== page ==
Sunday soapbox

October 7, 2018

Sunday’s soapbox is yours to use as you will – within the bounds of decency and absence of defamation. You’re welcome to look back or forward, discuss issues of the moment, to pontificate, ponder or point us to something of interest, to educate, elucidate or entertain, amuse, bemuse or simply muse, but not abuse.

Image result for quotes spring

You can cut all the flowers but you can’t stop spring from coming -Pablo Neruda


Who is your poet BFF?

April 15, 2015

Who’s your poet BFF?

Pablo Neruda

Life is passion. At least that is how you and your BFF see things. You’re absorbed with living and, like Neruda, are in touch with all the sensations that life presents. A friendship between you and this Chilean revolutionary would be founded on your mutual passion for justice and freedom and cultivated by sharing your open and artistic perspectives on life and love.

Take a break from writing your political manifesto, put on some sensual jazz, and check out one of your bestie’s most romantic explorations of love.

“If You Forget Me”
I want you to know
one thing.

You know how this is:
if I look
at the crystal moon, at the red branch
of the slow autumn at my window,
if I touch
near the fire
the impalpable ash
or the wrinkled body of the log,
everything carries me to you,
as if everything that exists,
aromas, light, metals,
were little boats
that sail
toward those isles of yours that wait for me.

Well, now,
if little by little you stop loving me
I shall stop loving you little by little.

If suddenly
you forget me
do not look for me,
for I shall already have forgotten you.

If you think it long and mad,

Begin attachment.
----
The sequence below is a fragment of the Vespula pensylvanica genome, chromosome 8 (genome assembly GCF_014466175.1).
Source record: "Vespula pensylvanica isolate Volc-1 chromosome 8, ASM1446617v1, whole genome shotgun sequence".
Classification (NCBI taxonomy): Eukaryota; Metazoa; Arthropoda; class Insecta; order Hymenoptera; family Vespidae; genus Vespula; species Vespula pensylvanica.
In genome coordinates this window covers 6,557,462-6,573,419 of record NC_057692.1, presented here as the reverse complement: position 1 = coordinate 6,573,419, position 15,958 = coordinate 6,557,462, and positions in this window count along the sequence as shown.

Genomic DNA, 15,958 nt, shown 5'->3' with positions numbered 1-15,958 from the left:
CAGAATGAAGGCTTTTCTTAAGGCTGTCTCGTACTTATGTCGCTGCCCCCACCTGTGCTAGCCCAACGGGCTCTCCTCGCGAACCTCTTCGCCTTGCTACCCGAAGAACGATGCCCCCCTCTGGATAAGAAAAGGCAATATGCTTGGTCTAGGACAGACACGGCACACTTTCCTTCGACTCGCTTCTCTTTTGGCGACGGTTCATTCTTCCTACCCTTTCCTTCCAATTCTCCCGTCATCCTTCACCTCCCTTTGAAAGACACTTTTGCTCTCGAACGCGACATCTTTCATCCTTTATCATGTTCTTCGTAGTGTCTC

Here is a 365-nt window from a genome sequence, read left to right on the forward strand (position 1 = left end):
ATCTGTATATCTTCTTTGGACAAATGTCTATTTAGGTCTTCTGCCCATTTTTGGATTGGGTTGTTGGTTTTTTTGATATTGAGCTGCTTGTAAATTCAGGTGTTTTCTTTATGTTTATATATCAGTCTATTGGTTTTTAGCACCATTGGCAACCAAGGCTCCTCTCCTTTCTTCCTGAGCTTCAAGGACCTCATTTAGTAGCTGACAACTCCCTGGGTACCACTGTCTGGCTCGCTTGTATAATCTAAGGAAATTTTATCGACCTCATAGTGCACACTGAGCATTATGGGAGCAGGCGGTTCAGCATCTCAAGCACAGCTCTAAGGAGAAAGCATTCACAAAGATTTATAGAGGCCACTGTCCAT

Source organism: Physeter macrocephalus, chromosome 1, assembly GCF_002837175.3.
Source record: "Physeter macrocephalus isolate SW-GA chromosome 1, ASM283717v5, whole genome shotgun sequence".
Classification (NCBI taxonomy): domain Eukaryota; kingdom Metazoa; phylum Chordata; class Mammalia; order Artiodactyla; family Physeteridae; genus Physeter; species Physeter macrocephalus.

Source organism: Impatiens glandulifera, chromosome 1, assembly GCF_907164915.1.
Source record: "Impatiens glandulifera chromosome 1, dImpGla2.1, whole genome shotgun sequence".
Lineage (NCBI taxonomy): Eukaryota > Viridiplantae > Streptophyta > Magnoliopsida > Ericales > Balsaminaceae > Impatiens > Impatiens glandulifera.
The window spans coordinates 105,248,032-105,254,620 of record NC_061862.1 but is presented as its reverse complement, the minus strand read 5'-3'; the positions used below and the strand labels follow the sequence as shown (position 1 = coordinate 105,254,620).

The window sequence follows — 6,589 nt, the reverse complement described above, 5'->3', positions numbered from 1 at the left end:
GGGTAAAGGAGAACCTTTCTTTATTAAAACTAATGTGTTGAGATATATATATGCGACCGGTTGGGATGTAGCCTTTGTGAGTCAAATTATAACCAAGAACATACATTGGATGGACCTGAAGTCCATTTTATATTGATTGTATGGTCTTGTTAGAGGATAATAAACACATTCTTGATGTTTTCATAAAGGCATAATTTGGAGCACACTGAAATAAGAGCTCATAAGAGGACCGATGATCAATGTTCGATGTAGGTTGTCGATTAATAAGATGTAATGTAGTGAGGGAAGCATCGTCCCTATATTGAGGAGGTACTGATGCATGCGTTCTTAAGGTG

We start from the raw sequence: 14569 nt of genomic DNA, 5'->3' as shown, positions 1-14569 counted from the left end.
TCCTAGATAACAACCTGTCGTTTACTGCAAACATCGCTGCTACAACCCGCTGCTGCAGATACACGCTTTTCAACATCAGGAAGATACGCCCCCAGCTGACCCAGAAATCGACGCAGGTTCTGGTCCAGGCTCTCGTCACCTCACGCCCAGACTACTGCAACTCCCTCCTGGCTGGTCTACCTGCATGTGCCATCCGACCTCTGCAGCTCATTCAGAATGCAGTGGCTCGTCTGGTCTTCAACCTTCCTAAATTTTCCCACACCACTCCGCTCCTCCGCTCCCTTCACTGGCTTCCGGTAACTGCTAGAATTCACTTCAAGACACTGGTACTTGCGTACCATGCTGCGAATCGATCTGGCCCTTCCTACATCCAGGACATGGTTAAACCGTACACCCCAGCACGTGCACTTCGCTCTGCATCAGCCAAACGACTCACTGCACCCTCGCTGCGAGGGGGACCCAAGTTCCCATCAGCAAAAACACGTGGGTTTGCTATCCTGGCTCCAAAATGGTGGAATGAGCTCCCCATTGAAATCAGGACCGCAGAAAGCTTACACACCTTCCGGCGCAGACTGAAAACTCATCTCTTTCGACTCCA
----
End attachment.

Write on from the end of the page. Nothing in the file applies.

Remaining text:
the wind of banners
that passes through my life,
and you decide
to leave me at the shore
of the heart where I have roots,
remember
that on that day,
at that hour,
I shall lift my arms
and my roots will set off
to seek another land.

But
if each day,
each hour,
you feel that you are destined for me
with implacable sweetness,
if each day a flower
climbs up to your lips to seek me,
ah my love, ah my own,
in me all that fire is repeated,
in me nothing is extinguished or forgotten,
my love feeds on your love, beloved,
and as long as you live it will be in your arms
without leaving mine.

I like the few of his poems I’ve come across, including this.

I did the quiz again with different answers and got Tennyson and Crossing the Bar.


Poem for a Hard Time

February 15, 2011

Canadian poet Lorna Crozier’s Poem for a Hard Time is this week’s Tuesday Poem.

Among the poems linked in the side bar are:

She Who Is Like The Moon by James K Baxter

In/Let by Jo Thorpe

Big Stupid Grin by Andrew Bell

Ode to Things by Pablo Neruda

Gypsy Girl by Alicia Ponder

Knowing by Helen Lowe

Old People Love  by Susan Landry

Roses by Sue Wootton

Bus Stop by Harvey Malloy


Lines from Larkin and Nabokov

September 8, 2010

This week’s Tuesday’s Poem post is: The Poet as absent-minded neuroscientist: The Whitsun Weddings by Philip Larkin & Pale Fire by Vladimir Nabokov.

The commentary by Auckland-based novelist, poet and playwright Zireaux,  who chose the excerpts for this week’s post, is illuminating.

As always there are other poems to be found by following the links in the side bar.

Among them:

I was moved by Story Teller Vine, Rega by Melissa Shook.

Helen Lowe’s Outback expressed what we saw on a recent visit to Australia’s Top End.

Ode to Tomatoes by Pablo Neruda (translated by Margaret Sayers Peden) is a mouth watering offering from Belinda Hollyer. You can read it in Spanish here.

Sarah at The Red Room chose another of Neruda’s poems – September 8th (in Spanish here).

My Grandmother’s Love Letters by Hart Crane was Elizabeth Welsh’s choice.

Clare Beynon celebrates Eggs.

Mary McCallum manages to mix and make sense of a breast scan, a mouse trap and an earthquake in Victory.

Harvey McQueen sings  A Song Of Spring.

 Tim Jones walks Down George Street In The Rain.

While on poetry – Beattie’s Book Blog has September Quake by Jeffrey Paparoa Holman.


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